While all Bible versions are God’s Word, not all are equal. Some Bible translations are taken as literally word for word from the original languages as possible while other Bible versions try to capture the thought of each sentence or paragraph instead of the meaning of each word.
Why do we need so many Bible versions in the first place? Or as some may ask, “Isn’t the King James Version all we need?” The English language is constantly evolving. How fast? Oxfordreference.com updated 5,500 entries in March since their previous update in January. In short, words lose their meaning over time. The Bible doesn’t change nor does the meaning of it, the English language changes.
Dr. Lewis Foster, one of the people who helped translate the NIV and the NKJV once said, “It is necessary to continue making new translations and revising old ones if people are to read the Word of God in their contemporary languages. With the passage of time, words change in meanings. For instance, in King James’ day the word ‘prevent’ could mean ‘come before’ but not necessarily in a hindering way. So the translators in that day rendered 1 Thessalonians. 4:15, ‘For this we say unto you by the word of the Lord, that we which are alive and remain unto the coming of the Lord shall not prevent them which are asleep.’ But today the word ‘prevent’ has lost that earlier meaning (come before), so it must be translated differently to convey the proper meaning: ‘According to the Lord’s own word, we tell you that we who are still alive, who are left till the coming of the Lord, will certainly not ‘precede’ those who have fallen asleep’ (NIV). …To keep the translation of God’s Word living it must be kept in the living language the people are using.”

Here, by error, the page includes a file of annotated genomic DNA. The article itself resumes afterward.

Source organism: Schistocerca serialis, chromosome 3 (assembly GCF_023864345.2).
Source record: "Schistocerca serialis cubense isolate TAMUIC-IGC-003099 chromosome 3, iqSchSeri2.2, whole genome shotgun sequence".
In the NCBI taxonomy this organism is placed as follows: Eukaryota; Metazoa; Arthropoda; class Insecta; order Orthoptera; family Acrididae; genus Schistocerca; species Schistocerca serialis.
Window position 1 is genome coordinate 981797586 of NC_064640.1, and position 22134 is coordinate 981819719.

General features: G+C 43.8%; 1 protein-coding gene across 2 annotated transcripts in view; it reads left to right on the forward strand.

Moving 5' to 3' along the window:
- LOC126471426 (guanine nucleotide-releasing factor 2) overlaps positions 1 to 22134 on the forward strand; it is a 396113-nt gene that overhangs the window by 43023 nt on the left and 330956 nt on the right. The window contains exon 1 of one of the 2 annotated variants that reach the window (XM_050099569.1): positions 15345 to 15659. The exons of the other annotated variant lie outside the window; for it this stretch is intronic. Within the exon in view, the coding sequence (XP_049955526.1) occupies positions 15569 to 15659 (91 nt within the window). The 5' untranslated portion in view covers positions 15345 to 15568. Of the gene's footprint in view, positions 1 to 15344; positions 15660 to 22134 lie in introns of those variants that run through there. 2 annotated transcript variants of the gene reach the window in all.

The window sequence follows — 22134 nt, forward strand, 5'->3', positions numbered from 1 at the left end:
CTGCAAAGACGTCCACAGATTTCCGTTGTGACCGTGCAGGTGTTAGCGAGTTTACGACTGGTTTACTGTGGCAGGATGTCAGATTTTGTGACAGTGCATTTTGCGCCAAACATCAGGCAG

“Which Bible translation is right for me?” depends greatly upon how you intend to use your Bible. For starters, know what Bible version is read most often in your church. It can be confusing if you are trying to follow along with the preacher and he is reading a different version than you are. Some churches only read the King James Version and some are pretty adamant that this is the only version to be used. Others use the NIV, NASB or any number of other versions.
You may want one Bible to take to church and another for your personal study at home. Outside of your church are you going to use your Bible for in depth study or do you want something that is more readable and will give a more general picture? If you intend on taking a word or phrase from a Bible verse and making a theological argument from it, it is important that those words are translated as literally as possible from the original language. On the other hand, if you are reading to get the general idea and it doesn’t matter if someone was paid six drachmas or six coins, then a Bible that captures the intended thought of the writer may be more suitable for you.
There are many Bibles along the scale from very literal “word for word” to translations which capture the ideas “thought for thought”. Choosing a Bible translation does not have to be an either/or decision. If you are really interested in how translations differ, you can even purchase a parallel Bible. A parallel Bible has two or four translations side by side in columns so that you can see how the different versions translate verses.